Taos Taos, New Mexico Trip Ideas sky house Architecture cloud sunlight temple arch ancient history place of worship clouds

3 – Taos, NM

It’s easy to see why this high-desert town in the Sangre de Christo Mountains has become a haven for artists, writers, and other creative types. The UNESCO World Heritage Site is a feast for the senses thanks to its striking adobe architecture, red-rock canyons, and snow-tipped peaks. Feeling inspired? View works by the likes of Agnes Martin and other local painters at the Harwood Museum of Art and more than 80 other galleries. There are also plenty of activities to keep adrenaline junkies engaged year ‘round. Summer brings hiking and hot air ballooning, while winter offers some of the best skiing in the country.

 

El Cosmico Marfa, Texas airstream ambient lighting artistic artsy calm Exterior Glamping Hip isolation Luxury Travel night Night Sky Patio porch quirky remote serene Terrace trendy Trip Ideas sky transport vehicle light evening El Cosmico Marfa, Texas airstream artistic artsy calm Exterior Hip Hotels isolation quirky remote serene Solo Travel trendy Trip Ideas sky property transport trailer home house cottage vehicle shack shed outdoor structure hut

El Cosmico Marfa, Texas artistic artsy Bedroom cozy fire Firepit Fireplace Hip Hotels interior isolation living area quirky remote Solo Travel teepee trendy Trip Ideas bedclothes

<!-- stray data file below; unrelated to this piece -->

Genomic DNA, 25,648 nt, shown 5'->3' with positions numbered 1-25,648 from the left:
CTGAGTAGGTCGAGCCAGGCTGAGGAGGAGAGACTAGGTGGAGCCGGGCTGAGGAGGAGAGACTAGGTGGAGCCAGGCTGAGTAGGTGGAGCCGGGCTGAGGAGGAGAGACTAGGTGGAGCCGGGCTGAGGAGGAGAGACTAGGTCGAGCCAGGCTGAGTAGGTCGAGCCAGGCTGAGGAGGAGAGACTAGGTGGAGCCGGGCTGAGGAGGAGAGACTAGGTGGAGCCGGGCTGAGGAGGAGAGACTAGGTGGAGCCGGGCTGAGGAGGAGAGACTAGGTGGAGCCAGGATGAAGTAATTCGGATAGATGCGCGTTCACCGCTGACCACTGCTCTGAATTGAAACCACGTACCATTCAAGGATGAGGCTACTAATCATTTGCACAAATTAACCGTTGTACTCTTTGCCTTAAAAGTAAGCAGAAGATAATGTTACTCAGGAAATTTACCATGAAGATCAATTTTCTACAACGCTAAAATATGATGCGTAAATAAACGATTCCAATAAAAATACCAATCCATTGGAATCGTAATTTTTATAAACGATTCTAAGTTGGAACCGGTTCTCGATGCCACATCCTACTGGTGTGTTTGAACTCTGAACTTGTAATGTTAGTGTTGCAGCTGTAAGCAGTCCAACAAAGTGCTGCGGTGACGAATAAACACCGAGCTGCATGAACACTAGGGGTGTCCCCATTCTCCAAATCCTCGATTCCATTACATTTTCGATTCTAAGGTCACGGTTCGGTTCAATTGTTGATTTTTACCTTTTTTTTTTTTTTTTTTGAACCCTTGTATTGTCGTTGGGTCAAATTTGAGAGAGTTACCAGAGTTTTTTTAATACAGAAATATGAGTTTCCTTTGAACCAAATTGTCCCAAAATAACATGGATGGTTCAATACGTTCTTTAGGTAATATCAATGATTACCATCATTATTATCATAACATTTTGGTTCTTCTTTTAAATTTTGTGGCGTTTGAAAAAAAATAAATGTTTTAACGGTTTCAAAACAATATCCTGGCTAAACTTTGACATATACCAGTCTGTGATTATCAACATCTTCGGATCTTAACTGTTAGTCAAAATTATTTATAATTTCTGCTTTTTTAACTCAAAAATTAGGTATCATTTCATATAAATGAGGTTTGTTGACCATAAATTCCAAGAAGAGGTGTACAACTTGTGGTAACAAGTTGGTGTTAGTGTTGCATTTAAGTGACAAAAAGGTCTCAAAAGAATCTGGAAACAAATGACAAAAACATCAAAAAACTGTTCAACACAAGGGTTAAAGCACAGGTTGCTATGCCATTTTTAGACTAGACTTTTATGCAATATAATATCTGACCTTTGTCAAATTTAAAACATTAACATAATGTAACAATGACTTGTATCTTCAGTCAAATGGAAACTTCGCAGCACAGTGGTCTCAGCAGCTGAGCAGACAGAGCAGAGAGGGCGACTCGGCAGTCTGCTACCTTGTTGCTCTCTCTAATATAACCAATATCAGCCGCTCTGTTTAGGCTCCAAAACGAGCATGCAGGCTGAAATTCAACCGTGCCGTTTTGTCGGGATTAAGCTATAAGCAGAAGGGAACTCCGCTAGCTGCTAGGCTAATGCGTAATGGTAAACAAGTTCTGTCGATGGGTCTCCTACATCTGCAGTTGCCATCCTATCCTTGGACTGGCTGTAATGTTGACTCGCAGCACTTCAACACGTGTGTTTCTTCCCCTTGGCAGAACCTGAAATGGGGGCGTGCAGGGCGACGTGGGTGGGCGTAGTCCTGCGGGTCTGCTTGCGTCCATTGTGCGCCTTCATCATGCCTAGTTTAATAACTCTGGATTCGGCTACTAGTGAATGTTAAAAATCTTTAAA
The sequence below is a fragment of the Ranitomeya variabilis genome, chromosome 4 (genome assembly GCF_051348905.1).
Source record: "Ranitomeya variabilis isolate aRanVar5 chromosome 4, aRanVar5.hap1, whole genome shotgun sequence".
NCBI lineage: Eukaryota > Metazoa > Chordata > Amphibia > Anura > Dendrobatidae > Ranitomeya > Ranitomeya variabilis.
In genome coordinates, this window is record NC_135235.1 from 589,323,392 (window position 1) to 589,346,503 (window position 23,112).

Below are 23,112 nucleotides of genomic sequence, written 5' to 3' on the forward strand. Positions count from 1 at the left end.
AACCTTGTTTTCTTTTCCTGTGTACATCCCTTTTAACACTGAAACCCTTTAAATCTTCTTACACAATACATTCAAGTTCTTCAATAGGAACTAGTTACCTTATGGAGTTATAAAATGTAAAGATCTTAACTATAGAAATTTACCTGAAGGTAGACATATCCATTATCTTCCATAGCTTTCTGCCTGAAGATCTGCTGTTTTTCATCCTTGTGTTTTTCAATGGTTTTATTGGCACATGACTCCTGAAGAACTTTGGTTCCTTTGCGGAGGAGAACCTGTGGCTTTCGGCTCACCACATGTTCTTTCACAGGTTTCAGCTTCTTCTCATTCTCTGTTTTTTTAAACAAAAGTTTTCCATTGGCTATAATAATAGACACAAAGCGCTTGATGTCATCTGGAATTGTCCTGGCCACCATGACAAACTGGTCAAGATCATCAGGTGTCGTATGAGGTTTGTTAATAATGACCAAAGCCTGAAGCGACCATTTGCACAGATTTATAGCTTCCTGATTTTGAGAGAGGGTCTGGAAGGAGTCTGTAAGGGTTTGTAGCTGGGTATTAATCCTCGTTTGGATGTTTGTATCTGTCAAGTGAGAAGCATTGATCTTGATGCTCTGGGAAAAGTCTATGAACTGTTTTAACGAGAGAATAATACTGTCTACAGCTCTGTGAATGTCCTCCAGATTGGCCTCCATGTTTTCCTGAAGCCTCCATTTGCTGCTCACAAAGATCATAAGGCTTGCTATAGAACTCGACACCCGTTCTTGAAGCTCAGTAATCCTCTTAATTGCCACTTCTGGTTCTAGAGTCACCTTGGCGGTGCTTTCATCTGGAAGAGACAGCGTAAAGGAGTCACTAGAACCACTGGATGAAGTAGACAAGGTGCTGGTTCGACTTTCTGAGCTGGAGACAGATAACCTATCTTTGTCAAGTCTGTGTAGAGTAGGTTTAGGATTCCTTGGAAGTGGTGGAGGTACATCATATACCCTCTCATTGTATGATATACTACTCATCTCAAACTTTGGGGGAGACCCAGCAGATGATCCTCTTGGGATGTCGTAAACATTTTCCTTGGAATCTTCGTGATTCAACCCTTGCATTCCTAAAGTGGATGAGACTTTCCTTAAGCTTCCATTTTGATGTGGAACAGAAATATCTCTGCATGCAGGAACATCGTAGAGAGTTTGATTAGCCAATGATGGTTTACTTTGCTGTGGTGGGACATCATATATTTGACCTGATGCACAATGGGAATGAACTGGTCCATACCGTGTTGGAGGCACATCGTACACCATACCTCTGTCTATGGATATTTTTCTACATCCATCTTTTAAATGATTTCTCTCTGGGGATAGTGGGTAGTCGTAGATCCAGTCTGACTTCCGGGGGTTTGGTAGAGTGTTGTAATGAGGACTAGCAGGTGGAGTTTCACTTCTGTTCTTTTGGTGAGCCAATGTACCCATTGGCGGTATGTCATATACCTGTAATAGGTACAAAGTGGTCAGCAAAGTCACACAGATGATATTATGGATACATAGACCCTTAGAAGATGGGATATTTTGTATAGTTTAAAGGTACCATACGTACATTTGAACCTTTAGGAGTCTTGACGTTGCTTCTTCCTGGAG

4 – Marfa, TX

As art meccas go, Marfa is an unlikely one. Founded in 1883, the tiny Texas town—population under 2,000—has served as a railway headquarters and military training base, but it wasn’t until the 1970s, when artist Donald Judd moved there, that it became a cultural destination for the aesthetically informed. View some of his most iconic concrete sculptures on a sunrise tour of the Chinati Foundation, or make like the Insta glitterati and take a selfie in front of Elmgreen and Dragset’s now-famous Prada Marfa installation, off Highway 90.

The Beaufort Inn Beaufort, South Carolina Balcony Country Deck Inn Lounge Trip Ideas property porch home backyard outdoor structure cottage Villa living room Patio mansion Garden stone The Beaufort Inn Beaufort, South Carolina Bedroom Country Inn Trip Ideas living room property home Suite mansion curtain window treatment

Beaufort Beaufort, South Carolina Trip Ideas tree grass habitat plant Nature park natural environment grove ecosystem woodland botany Forest woody plant leaf Garden flower biome plantation arecales Jungle botanical garden wooded lush surrounded

5 – Beaufort, SC

If this Lowcountry fishing village looks straight out of a movie set, that’s because it is: Beaufort was the backdrop for such films as Forrest Gump and The Big Chillthanks to its sprawling antebellum mansions, moss-draped oaks, and picturesque downtown streets. Located on Port Royal Island in South Carolina’s Sea Island chain, the town makes an ideal base for enjoying simple pleasures and all manner of aquatic diversions, including paddle boarding, kayaking, dolphin watching, and crabbing.